We provide the software, printer, and PLA on sight as part of the cost of the course. Students will walk away from the program with the finished print of their final design creation. No previous experience with CAD or 3D Printing is required and kids as young as 2nd grade can enroll.

#3 – What is the ultimate aim of the 3d printing program? Experience with this new technology? Boosted self-esteem? Understanding of the science of 3d printing?

The aim with 3D Printing, as with all of our programs, is to establish science, technology, engineering, and math as approachable fields, worthy of further study. We aim not only to teach kids specific skills in these areas, but to establish a love of learning that will serve them throughout their educational and professional careers, long after they have left Zaniac.

Experience with this technology first hand demystifies the concepts that are purely theoretical in kids’ normal school settings. What they experience at Zaniac will allow them to approach the concepts they are taught in school with newfound confidence and interest.

#4 – What is the feedback you’ve had from teachers, kids or education bodies?

Our 3D Printing program is very new, so we don’t have a large amount of feedback relating directly to the curriculum. That being said, part of the impetus for launching this program was an oft-voiced interest from our community of parents and students. We have already received attention from various institutions globally who are interested in this type of educational experience, an obvious example being yourself. We look forward to engaging in a dialog and sharing our findings with the educational community as a whole as we learn.

#5 – How has the program changed/evolved over time?

Our very first session of the program is currently in progress, so we are quite literally on version 1. As we collect feedback from parents, students, and instructors over the coming months we will incorporate it to create the best possible curriculum. We fully expect this program to be very popular with students and parents alike.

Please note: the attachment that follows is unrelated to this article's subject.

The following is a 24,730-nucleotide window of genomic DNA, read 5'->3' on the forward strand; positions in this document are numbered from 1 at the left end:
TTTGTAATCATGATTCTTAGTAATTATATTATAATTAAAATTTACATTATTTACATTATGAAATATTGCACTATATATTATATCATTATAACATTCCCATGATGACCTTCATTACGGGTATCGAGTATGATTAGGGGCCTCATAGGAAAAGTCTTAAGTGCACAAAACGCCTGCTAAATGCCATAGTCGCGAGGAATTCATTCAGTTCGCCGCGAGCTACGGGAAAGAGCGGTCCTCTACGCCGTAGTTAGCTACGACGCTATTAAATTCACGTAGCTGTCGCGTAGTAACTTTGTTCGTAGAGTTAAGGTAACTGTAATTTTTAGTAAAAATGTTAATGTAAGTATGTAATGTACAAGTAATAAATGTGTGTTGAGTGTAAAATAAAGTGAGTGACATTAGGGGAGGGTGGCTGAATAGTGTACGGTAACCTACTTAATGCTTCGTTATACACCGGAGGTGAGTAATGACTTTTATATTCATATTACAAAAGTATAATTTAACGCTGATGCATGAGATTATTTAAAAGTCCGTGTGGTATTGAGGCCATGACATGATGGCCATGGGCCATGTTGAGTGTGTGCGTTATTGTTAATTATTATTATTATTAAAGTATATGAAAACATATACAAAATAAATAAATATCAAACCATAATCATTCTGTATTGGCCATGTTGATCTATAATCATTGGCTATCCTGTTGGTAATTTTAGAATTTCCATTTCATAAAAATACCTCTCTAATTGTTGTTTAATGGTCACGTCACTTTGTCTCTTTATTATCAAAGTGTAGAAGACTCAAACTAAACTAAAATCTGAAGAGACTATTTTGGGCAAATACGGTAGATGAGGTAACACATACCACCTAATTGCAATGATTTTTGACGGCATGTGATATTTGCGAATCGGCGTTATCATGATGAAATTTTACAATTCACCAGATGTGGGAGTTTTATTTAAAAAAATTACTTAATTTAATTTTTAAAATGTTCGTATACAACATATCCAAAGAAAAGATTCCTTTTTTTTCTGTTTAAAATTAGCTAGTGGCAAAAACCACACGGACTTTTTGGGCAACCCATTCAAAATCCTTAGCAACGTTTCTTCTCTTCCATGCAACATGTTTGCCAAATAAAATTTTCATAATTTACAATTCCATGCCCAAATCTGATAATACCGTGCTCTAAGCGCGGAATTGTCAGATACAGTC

3D Printing Changing Your Point of View #3DprintingED http://bit.ly/1nxguhQ

I read this article today about 3D Printing Reshaping Universities. Published in 2012, it seems that some universities in the US were already moving to have 3D printers into libraries. The philosophy behind it seems to be that libraries were once a public space where people were able to interact with new technologies. However, in the past, libraries became places of quiet contemplation and books which changed much of this.

Working at a university, the libraries are much different to what they used to be. Whole floors are now dedicated to a community environment where students can come in, interact, use the wi-fi for their assignments or just surfing youtube while sipping coffee.

Opening up 3D printers in universities seems to be a way to bring students of disparate faculties together to try out their design creativity. I really like this notion of breaking down preconceptions about 3D printing and re-conceptualising them from your own perspective. It’s so easy to dismiss something as ‘too hard’ and ‘something I could never do’. I hear this a lot when it comes to science and mathematics and I really want to overcome it with my Pozible allowing teachers to come to terms with the technology of 3D printers, stopping a moment, then considering how they can apply this tool to their profession.

The article talks about students starting out with simple things such a busts of Yoda, or propellers, but further students talked about designing ways that the slowness of 3D printers could be overcome by designing new systems or new ways of printing. A science academic talks about printing molecules as a way for students understanding that molecules have a shape, something that would have greatly added to my understanding of chemistry at the time (and even now). Whatever the case, I suggest you jump into 3D printing and develop your own conception – see where it takes you 🙂


Molecule Jewelry

[Image Credit: http://media.onsugar.com/files/ons1/192/1922507/31_2009/6b04cd3024166a2f_Molecule.preview.jpg%5D